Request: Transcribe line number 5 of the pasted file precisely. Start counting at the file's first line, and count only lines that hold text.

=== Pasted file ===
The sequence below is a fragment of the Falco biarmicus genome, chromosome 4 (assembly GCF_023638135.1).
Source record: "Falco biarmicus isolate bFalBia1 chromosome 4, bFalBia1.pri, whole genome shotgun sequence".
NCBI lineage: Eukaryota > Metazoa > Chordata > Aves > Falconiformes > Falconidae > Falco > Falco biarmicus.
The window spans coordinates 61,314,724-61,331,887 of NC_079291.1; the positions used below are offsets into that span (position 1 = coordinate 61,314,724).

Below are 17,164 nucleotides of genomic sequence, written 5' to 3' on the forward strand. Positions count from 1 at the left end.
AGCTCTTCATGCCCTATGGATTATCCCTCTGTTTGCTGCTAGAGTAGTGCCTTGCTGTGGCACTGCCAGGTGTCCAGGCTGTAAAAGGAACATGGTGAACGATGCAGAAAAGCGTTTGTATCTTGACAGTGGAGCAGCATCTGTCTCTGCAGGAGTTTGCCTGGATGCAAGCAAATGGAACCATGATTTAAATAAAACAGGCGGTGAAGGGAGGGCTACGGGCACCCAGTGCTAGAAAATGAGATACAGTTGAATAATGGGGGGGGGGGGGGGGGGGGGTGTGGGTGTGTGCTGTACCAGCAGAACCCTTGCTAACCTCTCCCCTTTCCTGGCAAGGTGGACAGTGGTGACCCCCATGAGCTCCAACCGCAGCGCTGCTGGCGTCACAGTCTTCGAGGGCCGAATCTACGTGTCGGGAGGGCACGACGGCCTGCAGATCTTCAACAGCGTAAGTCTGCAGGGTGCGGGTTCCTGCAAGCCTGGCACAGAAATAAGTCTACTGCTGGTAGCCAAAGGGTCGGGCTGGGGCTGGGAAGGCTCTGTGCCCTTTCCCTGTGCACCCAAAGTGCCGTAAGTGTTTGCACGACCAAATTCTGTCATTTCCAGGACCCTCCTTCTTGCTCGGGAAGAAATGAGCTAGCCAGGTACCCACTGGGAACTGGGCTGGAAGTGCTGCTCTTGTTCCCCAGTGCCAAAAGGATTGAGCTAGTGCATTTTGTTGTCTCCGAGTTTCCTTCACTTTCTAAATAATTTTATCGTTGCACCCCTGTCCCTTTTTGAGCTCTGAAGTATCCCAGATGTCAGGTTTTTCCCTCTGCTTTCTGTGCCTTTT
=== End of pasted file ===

Below are 17,164 nucleotides of genomic sequence, written 5' to 3' on the forward strand. Positions count from 1 at the left end.